Understanding the European Commission's right to withdraw legislative proposals

05-03-2021

Although the European Commission exercises its right to withdraw a legislative proposal sparingly, doing so may become a contentious issue, particularly where a legislative proposal is withdrawn for reasons other than a lack of agreement between institutions or when a proposal clearly becomes obsolete – such as a perceived distortion of the purpose of the original proposal. Closely connected with the right of legislative initiative attributed to the Commission under the current Treaty rules, the ...

Although the European Commission exercises its right to withdraw a legislative proposal sparingly, doing so may become a contentious issue, particularly where a legislative proposal is withdrawn for reasons other than a lack of agreement between institutions or when a proposal clearly becomes obsolete – such as a perceived distortion of the purpose of the original proposal. Closely connected with the right of legislative initiative attributed to the Commission under the current Treaty rules, the European Court of Justice issued a judgment on the matter in case C 409/13. The Court spelled out the Commission's power to withdraw a proposal relative to the power of the two co-legislators, and also indicated the limits of this power. In this sense, the Court considers the Commission's power to withdraw proposals to be a corollary of its power of legislative initiative, which must be exercised in a reasoned manner and in a way that is amenable to judicial review. However, the Court's judgment does not solve all the issues connected to this matter. Whilst the judgment develops the Court's arguments along the lines of the current institutional setting, academia has expressed some concern as to whether the judgment is truly in line with the recently emerged push for a higher democratic character in institutional dynamics. The forthcoming Conference on the Future of Europe may provide the opportunity to rethink some of the issues surrounding the exercise of legislative initiative; which remains a matter of a constitutional and founding nature.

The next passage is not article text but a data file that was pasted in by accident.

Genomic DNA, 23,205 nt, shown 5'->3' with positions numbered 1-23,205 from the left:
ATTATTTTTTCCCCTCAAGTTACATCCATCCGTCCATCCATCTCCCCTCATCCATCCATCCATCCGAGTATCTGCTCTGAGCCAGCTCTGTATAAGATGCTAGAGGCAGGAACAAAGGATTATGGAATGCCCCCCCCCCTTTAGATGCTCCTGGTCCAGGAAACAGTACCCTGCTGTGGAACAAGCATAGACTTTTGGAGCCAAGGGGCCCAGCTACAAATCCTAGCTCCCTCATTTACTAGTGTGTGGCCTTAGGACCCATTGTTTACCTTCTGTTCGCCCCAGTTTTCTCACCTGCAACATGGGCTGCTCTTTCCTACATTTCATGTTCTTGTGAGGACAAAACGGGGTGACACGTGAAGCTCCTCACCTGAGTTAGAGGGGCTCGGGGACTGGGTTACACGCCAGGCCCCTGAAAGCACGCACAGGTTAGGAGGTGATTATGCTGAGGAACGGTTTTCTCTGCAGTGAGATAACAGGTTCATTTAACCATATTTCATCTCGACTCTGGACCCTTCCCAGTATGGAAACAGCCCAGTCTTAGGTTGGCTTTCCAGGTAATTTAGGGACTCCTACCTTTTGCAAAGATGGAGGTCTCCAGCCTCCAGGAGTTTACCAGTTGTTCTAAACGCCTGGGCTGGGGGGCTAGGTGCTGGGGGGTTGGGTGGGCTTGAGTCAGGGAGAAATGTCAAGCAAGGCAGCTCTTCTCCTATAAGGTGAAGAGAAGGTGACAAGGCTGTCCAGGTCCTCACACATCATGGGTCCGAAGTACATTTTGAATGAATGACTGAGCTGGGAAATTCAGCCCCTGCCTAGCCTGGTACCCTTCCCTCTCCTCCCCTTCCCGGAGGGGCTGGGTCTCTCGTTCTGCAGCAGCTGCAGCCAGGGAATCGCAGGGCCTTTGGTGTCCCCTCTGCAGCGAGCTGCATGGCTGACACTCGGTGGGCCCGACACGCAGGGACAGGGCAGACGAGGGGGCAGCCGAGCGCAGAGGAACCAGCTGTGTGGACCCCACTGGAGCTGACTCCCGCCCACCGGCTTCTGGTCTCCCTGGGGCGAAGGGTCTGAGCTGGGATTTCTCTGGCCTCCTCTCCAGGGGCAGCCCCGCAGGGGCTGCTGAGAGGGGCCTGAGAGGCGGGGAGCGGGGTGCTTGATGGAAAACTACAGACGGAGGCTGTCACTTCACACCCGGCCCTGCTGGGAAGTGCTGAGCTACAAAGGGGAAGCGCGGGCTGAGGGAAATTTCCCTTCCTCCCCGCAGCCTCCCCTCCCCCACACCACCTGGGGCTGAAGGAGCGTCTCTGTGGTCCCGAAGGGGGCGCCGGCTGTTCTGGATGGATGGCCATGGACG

Passerelle clauses in the EU Treaties: Opportunities for more flexible supranational decision-making

16-12-2020

Passerelle clauses are a mechanism for introducing Treaty change of a very specific nature. They modify the decision-making rules that affect acts of the Council, by allowing a shift from unanimity to qualified majority voting or from a special legislative procedure to the ordinary legislative procedure. This study explores the differences between passerelle clauses and other flexibility measures (enhanced cooperation, the flexibility clause, and accelerator or brake clauses) and explores the main ...